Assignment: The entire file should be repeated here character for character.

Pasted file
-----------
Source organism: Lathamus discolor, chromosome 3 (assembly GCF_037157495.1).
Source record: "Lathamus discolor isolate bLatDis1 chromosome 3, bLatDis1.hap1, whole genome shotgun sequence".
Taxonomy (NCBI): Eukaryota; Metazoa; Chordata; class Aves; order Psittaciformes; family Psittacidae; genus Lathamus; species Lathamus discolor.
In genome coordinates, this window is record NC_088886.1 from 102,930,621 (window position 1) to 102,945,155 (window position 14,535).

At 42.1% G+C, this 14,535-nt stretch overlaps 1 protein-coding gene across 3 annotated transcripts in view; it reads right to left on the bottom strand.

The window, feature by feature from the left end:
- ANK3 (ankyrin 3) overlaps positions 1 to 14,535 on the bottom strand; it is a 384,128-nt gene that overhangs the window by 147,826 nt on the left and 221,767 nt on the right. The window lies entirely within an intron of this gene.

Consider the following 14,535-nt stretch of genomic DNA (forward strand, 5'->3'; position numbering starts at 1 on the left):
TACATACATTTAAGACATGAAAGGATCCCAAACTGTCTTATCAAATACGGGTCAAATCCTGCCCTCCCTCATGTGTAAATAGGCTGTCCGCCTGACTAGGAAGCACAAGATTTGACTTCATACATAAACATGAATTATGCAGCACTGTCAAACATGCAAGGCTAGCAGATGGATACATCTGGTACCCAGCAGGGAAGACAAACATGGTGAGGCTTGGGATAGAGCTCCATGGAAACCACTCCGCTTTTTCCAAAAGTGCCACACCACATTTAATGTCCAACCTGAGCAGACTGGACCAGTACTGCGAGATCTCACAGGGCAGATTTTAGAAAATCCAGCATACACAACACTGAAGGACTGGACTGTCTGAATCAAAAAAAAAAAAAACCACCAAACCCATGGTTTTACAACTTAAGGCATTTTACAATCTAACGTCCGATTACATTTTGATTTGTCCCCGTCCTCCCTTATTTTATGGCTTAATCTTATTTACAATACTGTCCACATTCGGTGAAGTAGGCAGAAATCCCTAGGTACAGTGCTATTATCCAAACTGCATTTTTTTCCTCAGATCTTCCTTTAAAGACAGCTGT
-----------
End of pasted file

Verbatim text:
Source organism: Lathamus discolor, chromosome 3 (assembly GCF_037157495.1).
Source record: "Lathamus discolor isolate bLatDis1 chromosome 3, bLatDis1.hap1, whole genome shotgun sequence".
Taxonomy (NCBI): Eukaryota; Metazoa; Chordata; class Aves; order Psittaciformes; family Psittacidae; genus Lathamus; species Lathamus discolor.
In genome coordinates, this window is record NC_088886.1 from 102,930,621 (window position 1) to 102,945,155 (window position 14,535).

At 42.1% G+C, this 14,535-nt stretch overlaps 1 protein-coding gene across 3 annotated transcripts in view; it reads right to left on the bottom strand.

The window, feature by feature from the left end:
- ANK3 (ankyrin 3) overlaps positions 1 to 14,535 on the bottom strand; it is a 384,128-nt gene that overhangs the window by 147,826 nt on the left and 221,767 nt on the right. The window lies entirely within an intron of this gene.

Consider the following 14,535-nt stretch of genomic DNA (forward strand, 5'->3'; position numbering starts at 1 on the left):
TACATACATTTAAGACATGAAAGGATCCCAAACTGTCTTATCAAATACGGGTCAAATCCTGCCCTCCCTCATGTGTAAATAGGCTGTCCGCCTGACTAGGAAGCACAAGATTTGACTTCATACATAAACATGAATTATGCAGCACTGTCAAACATGCAAGGCTAGCAGATGGATACATCTGGTACCCAGCAGGGAAGACAAACATGGTGAGGCTTGGGATAGAGCTCCATGGAAACCACTCCGCTTTTTCCAAAAGTGCCACACCACATTTAATGTCCAACCTGAGCAGACTGGACCAGTACTGCGAGATCTCACAGGGCAGATTTTAGAAAATCCAGCATACACAACACTGAAGGACTGGACTGTCTGAATCAAAAAAAAAAAAAACCACCAAACCCATGGTTTTACAACTTAAGGCATTTTACAATCTAACGTCCGATTACATTTTGATTTGTCCCCGTCCTCCCTTATTTTATGGCTTAATCTTATTTACAATACTGTCCACATTCGGTGAAGTAGGCAGAAATCCCTAGGTACAGTGCTATTATCCAAACTGCATTTTTTTCCTCAGATCTTCCTTTAAAGACAGCTGT